Can drug trafficking charges in Alabama be dropped?
Yes. Sometimes drug trafficking charges are dropped.
There are three circumstances under which trafficking cases may be dropped:
1. The state chooses to drop the charges.
. Sometimes trafficking cases are dropped because Alabama's state chooses to be kind to an accused person. Why would the state be kind to a person who they believed to be trafficking in drugs?
There are a variety of reasons.
Sometimes, people accused of trafficking choose to work as confidential informants for the very people who arrest them. If their cooperation results in a significant arrest (or arrests), this may benefit the accused. Some people may never be arrested because of their cooperation. Others may be arrested but ultimately may have their charges either reduced to a less serious criminal offense or altogether dismissed. In speaking with past clients have noticed that they either want to work or insist that they would never serve as a "snitch." While I will advise on the benefits and risks involved in either choice, I let my clients decide what's best for them.
Sometimes, the state prosecutor may agree to a reduction or dismissal of charges based on a given case's particular facts. For example, in Alabama, a person knowing possession of 2.2 pounds of marijuana would be guilty of trafficking under our laws. Occasionally prosecutors view these laws as too harsh and may be willing to, in their discretion, reduce the trafficking charge so that a person does not a mandatory sentence of imprisonment.
Two use a real-life example, and I recently had a client who, after his arrest, immediately entered a rehab program and completed the program. While the number of drugs that he had could have resulted in a trafficking conviction, the prosecutor, in light of my client's self-help efforts, was willing to reduce the charges such that my client was able to avoid going to prison.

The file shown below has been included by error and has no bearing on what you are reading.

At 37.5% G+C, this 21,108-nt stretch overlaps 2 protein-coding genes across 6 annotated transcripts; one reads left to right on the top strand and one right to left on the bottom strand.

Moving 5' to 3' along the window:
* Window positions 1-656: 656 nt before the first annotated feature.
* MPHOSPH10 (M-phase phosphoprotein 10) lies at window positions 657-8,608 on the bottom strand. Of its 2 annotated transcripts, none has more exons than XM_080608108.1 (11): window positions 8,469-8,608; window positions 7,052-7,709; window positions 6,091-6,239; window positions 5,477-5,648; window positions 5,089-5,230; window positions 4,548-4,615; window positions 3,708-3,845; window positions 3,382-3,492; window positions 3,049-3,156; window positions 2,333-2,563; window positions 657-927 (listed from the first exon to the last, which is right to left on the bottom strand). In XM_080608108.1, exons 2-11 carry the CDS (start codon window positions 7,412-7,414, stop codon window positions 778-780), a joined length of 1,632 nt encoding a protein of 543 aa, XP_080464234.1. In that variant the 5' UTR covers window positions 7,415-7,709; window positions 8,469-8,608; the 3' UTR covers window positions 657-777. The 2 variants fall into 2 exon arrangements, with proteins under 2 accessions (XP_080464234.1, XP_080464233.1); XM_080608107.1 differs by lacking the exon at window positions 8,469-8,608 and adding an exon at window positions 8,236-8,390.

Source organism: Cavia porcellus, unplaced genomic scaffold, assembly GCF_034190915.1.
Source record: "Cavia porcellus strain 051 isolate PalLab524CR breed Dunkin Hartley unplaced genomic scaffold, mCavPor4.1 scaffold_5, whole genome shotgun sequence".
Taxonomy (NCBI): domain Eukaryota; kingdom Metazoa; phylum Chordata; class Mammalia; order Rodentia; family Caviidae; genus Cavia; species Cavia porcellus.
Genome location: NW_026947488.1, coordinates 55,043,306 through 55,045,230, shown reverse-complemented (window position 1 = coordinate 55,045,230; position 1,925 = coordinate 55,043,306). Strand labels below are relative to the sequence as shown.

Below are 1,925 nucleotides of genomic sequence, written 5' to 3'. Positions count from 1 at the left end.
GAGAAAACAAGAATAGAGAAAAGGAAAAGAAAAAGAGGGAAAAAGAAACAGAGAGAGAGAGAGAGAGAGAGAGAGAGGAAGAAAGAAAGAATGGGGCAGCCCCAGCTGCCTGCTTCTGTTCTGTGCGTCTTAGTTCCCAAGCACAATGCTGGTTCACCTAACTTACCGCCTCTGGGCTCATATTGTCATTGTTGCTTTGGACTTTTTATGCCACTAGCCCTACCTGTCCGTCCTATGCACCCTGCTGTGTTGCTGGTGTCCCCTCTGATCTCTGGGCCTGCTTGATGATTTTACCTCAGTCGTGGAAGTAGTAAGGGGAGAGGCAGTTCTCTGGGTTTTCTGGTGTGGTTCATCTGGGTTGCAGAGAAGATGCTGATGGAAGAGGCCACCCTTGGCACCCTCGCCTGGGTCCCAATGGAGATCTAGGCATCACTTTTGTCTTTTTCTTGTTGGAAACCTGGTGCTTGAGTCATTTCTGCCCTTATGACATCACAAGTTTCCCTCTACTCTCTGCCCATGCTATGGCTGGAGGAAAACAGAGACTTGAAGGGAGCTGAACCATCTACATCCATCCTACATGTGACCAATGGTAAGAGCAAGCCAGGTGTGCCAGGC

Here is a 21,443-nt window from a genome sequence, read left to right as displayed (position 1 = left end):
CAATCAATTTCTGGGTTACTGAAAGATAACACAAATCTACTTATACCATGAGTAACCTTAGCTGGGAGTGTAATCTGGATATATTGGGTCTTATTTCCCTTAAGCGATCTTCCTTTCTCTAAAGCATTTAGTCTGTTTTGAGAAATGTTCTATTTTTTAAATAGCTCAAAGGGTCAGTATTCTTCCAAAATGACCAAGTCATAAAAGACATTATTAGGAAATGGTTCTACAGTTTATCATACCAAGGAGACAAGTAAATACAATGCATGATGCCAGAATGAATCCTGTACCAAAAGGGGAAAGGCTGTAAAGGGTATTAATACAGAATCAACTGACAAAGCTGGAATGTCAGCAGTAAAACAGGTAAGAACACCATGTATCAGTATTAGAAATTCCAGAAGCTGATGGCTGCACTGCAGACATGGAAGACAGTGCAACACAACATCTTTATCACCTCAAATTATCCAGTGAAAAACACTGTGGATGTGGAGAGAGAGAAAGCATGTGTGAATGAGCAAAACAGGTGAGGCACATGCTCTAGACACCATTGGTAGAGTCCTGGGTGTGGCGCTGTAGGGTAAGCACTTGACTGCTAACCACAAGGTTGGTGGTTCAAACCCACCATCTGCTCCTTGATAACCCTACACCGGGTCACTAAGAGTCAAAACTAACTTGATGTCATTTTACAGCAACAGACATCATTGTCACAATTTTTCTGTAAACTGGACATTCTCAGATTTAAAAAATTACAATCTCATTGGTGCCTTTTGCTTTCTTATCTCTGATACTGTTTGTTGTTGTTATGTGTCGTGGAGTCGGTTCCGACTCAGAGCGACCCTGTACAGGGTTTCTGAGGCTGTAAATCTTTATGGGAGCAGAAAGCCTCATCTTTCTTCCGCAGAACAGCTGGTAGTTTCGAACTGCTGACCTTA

s Sometimes, these cases are dropped because an accused provides substantial assistance to Alabama's state by serving as a confidential informant against someone else who has more significant criminal conduct.
2. Key evidence becomes unavailable to the state, and the state has no choice but to drop the charges.
A diligent lawyer will explore the evidence to see if any mistakes can be used to benefit their client. If law enforcement has made significant mistakes, a lawyer may file a motion asking that the evidence be kept out (or suppressed) from being presented at trial. Frequently, the lawyer will look for some violation of the accused's rights under the Constitution.
For example, I had a client that the state correctly assumed had a large number of drugs. They knew he was having a party, and they suspected he would have enough drugs there to bust him for trafficking. When someone left the party, the drug officers stopped this individual and searched for drugs without success. They then went to the door of my client's house and knocked. When my client answered the door, the police pushed their way in and asked him about any drugs that might be present in his apartment. My client told them to "kiss-off," although he used a somewhat stronger term for this. Because the police entered his residence without a search warrant because there were no applicable exceptions to their entering his home without a search warrant, the drug evidence was due to be suppressed. Without proof of actual drugs being permitted in the trial, the state had no option but to dismiss the charges against my client.
3. The case itself is not strong enough to merit prosecution.
Sometimes the prosecutor will look at his case and determine that his winning odds are not particularly good. If the prosecutor thinks his point is weak, he may outright dismiss the charges or, he may choose to offer a reduced cost as a compromise.
For example, I had a case where my client pulled up outside of her ex-boyfriend's apartment while a drug raid was going on. She went to the apartment because they had a child in familiar and wanted to retrieve her child. There was a women's clothing present in the apartment, and she had been present with her ex-boyfriend on a previous occasion when the police had conducted an unsuccessful raid. During that occasion, when the police tried to question her then-boyfriend, she told him to keep his mouth shut. It was pretty clear that the police had a grudge against her because of that previous incident. Because of the female clothing and the baby bottle in the house, my client was arrested. The police tried to assert that since she pulled up outside of the house during the raid and female clothing, she was aware of the trafficking quantity of drugs.
From the outset, the case against my client was weak. I pointed out to the prosecutor that the clothing was all for a larger girl than my client. The police also found women's shoes, but, like Cinderella, my client's feet were much smaller than the size of the women's shoes found at the apartment. I also provided the prosecutor with a U-Haul receipt from some time much earlier in the year to demonstrate that my client had rented the wall to pack up all of her belongings when she had broken up with the father of her child. Because of the weakness in the case, the prosecutor grudgingly agreed to dismiss the charges.